This article by Robert Loerzel originally appeared in Signal to Noise magazine’s fall 2007 issue.
As a steady hum rose from the ten musicians in the loose ensemble known as DRMWPN, a flickering glow filled Chicago’s Empty Bottle. The “Dreamachine” was on.
Invented in 1959 by artist Brion Gysin and scientist Ian Sommerville, the Dreamachine is designed to put your brain in a special place. It’s little more than a paper cylinder with holes cut in it, rotating on a 78-rpm record-player motor. There’s a bulb inside, and when the light filters out through those spinning holes, your brain’s alpha waves supposedly get in synch with the flicker. When you’re in the presence of the Dreamachine, you might see “powerfully dramatic scenes like brightly colored dreams” or “living fireballs like the mandalas of Eastern mysticism.” At least, that’s what William S. Burroughs claimed. The Dreamachine is now an integral part of DRMWPN (pronounced “dream weapon”), a group at the heart of Chicago’s so-called drone music scene.
The date was June 29th and DRMWPN was performing at Fugue State, a two-day festival that showcased the growing number of Chicago artists who are stretching musical notes and motifs way past their normal duration. DRMWPN strummed, drummed, bowed and moaned for some forty minutes, using standard rock instruments plus a banjo, an African gimbri and a Leslie Rotating Tremolo Speaker System to create a mesmerizing sound with little more than one chord, swelling up and then finally subsiding back into a peaceful sense of still and quiet. If the Dreamachine did not succeed in causing the hallucinations that Burroughs predicted, the music very well might have.
Someone in the audience yelled, “Encore!”
“We only know one song,” one of DRMWPN’s members responded.
“Play it again!”
It was true. DRMWPN is a band with just one song, though it’s different each time it is performed. The group has never released a recording, although it is accumulating tapes of its live performances and may release some of them eventually. DRMWPN’s song doesn’t even have a title.
“I like the idea of the really long form—of music that isn’t based around the arbitrary three minutes,” said Jim Dorling, the de facto leader of DRMWPN. “You can really get lost in it.”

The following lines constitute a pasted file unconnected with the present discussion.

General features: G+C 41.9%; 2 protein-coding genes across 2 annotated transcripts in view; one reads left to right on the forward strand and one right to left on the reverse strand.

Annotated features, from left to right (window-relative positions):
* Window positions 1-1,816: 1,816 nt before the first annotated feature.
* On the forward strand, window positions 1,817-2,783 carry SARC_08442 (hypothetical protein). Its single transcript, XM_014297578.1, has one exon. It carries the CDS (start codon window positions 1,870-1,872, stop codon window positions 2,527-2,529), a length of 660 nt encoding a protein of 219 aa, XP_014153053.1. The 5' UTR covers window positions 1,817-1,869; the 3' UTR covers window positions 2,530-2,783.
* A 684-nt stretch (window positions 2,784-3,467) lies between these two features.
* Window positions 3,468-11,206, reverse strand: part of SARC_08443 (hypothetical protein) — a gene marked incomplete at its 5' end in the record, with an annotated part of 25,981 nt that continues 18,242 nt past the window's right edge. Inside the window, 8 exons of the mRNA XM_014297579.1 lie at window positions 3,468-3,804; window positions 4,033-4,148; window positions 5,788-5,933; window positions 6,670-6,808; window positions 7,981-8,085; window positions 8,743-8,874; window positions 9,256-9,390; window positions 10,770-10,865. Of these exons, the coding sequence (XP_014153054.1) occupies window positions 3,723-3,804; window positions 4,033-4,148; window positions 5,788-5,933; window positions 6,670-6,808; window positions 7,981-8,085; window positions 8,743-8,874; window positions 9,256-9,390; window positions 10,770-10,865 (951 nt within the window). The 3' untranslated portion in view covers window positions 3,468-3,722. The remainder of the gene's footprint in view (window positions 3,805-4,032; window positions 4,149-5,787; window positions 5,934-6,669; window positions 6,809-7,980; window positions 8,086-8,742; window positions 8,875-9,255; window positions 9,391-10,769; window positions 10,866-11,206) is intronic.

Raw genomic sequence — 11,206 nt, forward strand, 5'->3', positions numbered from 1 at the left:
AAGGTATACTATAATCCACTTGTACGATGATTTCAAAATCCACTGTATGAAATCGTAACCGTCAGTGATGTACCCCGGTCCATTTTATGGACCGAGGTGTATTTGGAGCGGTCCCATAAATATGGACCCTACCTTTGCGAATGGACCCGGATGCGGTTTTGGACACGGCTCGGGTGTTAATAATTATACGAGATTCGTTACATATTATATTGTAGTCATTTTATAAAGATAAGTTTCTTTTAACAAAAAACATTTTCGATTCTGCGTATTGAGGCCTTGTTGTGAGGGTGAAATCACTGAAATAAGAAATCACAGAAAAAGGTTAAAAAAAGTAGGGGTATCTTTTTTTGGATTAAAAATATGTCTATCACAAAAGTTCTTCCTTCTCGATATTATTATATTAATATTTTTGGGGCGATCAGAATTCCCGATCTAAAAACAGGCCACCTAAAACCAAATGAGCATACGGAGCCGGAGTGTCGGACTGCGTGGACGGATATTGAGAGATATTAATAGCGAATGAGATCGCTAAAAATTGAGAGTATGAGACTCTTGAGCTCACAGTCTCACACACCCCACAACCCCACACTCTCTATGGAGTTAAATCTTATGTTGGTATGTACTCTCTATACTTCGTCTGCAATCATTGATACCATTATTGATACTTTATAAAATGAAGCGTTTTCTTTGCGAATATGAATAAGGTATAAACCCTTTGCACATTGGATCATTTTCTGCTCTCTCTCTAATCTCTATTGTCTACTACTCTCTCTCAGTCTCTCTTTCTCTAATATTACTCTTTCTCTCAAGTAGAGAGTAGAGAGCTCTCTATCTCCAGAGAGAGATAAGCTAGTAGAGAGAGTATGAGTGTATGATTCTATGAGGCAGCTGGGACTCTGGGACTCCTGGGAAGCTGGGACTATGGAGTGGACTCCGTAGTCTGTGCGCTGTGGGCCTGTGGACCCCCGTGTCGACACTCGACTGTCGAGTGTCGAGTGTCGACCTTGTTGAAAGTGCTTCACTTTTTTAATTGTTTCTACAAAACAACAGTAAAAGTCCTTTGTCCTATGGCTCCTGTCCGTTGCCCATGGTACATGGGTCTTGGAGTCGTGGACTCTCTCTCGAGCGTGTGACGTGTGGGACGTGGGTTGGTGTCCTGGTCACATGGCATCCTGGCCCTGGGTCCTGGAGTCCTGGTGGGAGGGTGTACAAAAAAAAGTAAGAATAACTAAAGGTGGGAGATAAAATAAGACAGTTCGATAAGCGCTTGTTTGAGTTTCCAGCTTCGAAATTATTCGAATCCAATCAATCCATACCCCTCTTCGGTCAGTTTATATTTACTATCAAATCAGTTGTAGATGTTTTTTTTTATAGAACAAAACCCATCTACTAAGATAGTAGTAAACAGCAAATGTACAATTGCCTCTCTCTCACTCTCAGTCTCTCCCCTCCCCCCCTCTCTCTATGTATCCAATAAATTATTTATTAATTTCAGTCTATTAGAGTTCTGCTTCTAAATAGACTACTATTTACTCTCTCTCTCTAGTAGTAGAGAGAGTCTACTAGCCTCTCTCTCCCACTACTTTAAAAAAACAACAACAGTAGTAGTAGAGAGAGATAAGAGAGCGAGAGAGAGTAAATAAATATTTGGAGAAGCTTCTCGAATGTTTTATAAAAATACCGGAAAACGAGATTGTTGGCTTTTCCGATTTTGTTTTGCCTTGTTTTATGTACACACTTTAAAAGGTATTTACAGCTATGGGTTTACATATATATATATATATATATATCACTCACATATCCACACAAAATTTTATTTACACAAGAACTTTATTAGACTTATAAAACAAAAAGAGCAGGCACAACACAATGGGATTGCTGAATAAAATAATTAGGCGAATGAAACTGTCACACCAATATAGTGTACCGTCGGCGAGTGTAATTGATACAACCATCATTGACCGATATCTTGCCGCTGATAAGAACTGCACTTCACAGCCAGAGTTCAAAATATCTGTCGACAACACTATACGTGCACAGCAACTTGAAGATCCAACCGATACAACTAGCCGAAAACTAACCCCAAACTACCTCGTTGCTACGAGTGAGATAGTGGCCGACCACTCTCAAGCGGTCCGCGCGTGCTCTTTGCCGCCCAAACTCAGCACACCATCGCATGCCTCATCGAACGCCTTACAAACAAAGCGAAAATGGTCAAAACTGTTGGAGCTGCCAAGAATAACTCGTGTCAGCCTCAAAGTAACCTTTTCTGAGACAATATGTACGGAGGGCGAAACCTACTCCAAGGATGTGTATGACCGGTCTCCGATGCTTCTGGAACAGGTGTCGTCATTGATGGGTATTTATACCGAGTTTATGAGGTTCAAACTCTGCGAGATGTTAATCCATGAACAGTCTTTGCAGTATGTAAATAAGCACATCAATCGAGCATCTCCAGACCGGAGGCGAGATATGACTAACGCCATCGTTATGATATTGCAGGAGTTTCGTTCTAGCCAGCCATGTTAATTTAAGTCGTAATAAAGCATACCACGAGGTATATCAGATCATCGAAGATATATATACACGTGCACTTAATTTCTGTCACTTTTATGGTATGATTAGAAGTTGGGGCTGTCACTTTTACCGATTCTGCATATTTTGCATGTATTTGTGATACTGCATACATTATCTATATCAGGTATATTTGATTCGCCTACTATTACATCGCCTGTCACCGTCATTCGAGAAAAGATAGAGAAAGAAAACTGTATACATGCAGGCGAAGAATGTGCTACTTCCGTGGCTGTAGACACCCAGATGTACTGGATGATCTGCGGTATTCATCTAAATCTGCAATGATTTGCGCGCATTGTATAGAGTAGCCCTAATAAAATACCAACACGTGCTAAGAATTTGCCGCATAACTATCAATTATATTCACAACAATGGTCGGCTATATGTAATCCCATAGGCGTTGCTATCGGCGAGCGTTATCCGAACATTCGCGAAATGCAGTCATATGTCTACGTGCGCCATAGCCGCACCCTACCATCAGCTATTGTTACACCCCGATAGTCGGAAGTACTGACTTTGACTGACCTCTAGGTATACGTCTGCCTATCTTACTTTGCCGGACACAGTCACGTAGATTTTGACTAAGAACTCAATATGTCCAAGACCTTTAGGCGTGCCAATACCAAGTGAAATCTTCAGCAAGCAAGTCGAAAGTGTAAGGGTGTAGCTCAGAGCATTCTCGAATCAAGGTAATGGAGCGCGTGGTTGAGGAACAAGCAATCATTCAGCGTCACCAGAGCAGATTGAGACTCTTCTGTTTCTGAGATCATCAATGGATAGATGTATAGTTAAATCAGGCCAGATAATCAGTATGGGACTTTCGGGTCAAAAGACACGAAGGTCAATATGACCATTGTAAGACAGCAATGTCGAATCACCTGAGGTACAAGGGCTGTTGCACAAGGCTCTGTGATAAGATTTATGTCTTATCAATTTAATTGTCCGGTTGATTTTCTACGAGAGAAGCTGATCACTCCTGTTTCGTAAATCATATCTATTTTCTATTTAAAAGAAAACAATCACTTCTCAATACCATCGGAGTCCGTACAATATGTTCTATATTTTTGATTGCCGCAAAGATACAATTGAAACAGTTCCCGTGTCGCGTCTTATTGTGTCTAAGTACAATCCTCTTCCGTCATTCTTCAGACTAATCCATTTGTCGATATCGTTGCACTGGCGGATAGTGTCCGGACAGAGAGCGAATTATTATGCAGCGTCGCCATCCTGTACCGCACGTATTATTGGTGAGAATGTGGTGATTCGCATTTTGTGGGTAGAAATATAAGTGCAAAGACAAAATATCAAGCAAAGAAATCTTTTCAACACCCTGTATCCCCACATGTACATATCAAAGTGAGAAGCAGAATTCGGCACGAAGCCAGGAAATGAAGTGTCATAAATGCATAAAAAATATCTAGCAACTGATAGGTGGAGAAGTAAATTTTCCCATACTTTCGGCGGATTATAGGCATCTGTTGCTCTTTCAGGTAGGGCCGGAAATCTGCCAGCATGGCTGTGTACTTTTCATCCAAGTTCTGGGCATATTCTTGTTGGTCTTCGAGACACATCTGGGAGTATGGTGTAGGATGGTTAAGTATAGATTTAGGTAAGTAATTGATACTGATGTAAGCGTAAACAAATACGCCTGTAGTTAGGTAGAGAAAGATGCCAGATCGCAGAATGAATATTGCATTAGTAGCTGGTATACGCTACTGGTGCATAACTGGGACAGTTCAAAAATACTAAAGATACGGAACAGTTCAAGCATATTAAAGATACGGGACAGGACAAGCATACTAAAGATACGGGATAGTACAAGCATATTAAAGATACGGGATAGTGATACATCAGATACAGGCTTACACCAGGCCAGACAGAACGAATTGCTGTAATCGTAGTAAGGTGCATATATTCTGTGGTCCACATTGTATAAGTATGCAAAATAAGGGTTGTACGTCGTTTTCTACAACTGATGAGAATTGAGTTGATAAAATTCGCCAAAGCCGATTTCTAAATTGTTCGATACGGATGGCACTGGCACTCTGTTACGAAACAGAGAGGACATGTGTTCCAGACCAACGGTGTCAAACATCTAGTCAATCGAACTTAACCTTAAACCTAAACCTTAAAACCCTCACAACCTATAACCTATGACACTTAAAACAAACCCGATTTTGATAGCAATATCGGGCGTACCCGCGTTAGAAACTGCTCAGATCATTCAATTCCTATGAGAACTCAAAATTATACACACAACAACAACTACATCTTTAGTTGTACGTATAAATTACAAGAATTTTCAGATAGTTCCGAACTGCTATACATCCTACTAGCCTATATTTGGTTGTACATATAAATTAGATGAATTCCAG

Other musicians in Chicago’s drone scene share that fascination with the idea of music that puts listeners—and maybe the performers as well—in a trance. But while they all play long pieces, the styles of music vary considerably.
Performers at Fugue State included Number None, which loops feedback-laden guitars through a laptop for a slowly shifting sound; Fortieth Day, which assaulted the audience with an aggressive wall of electronic noise; and guitarist David Daniell, who fronted an ensemble of 12 acoustic musicians performing layers of repeated notes, sounding a little like Steve Reich’s minimalist music.
Is it fair to put the “drone” label on all of that music? Daniell, a member of the band San Agustin who moved from New York to Chicago last year, doesn’t think so. “I’m not comfortable with the use of the term,” he said. “That’s some terminology that got applied to a bunch of folks who really are doing quite different things … Many of the artists who have been placed under that dubious umbrella are not thrilled about it.”
As Daniell points out, a drone is just a musical device. Not all of the musicians in this scene even use drones that meet the technical definition of the word. When Daniell thinks of “drone,” he thinks of musicians like avant-garde violinist and composer Tony Conrad. And of course, droning tones have played an important role in many styles of music from all over the world, ranging from bagpipe tunes to Indian ragas. (Here’s a dubious piece of trivia from wikipedia’s entry on drone: “Elvis Presley also frequently used instruments with drones in his popular music.”)
Liz Payne, a regular member of DRMWPN who plays solo as The Zoo Wheel, shares Daniell’s outlook, saying, “I don’t know how much all of it fits in ‘drone’ music. I wouldn’t necessarily consider what I’m doing to be a drone.”
Chris Miller, who plays in Number None and releases drone music on the Rebis Records label, both in collaboration with Jeremy Bushnell, said, “I have no problems using the word ‘drone.’” But he added, “It does have negative connotations for a lot of people. For people without a context for it, it can be very difficult to describe.”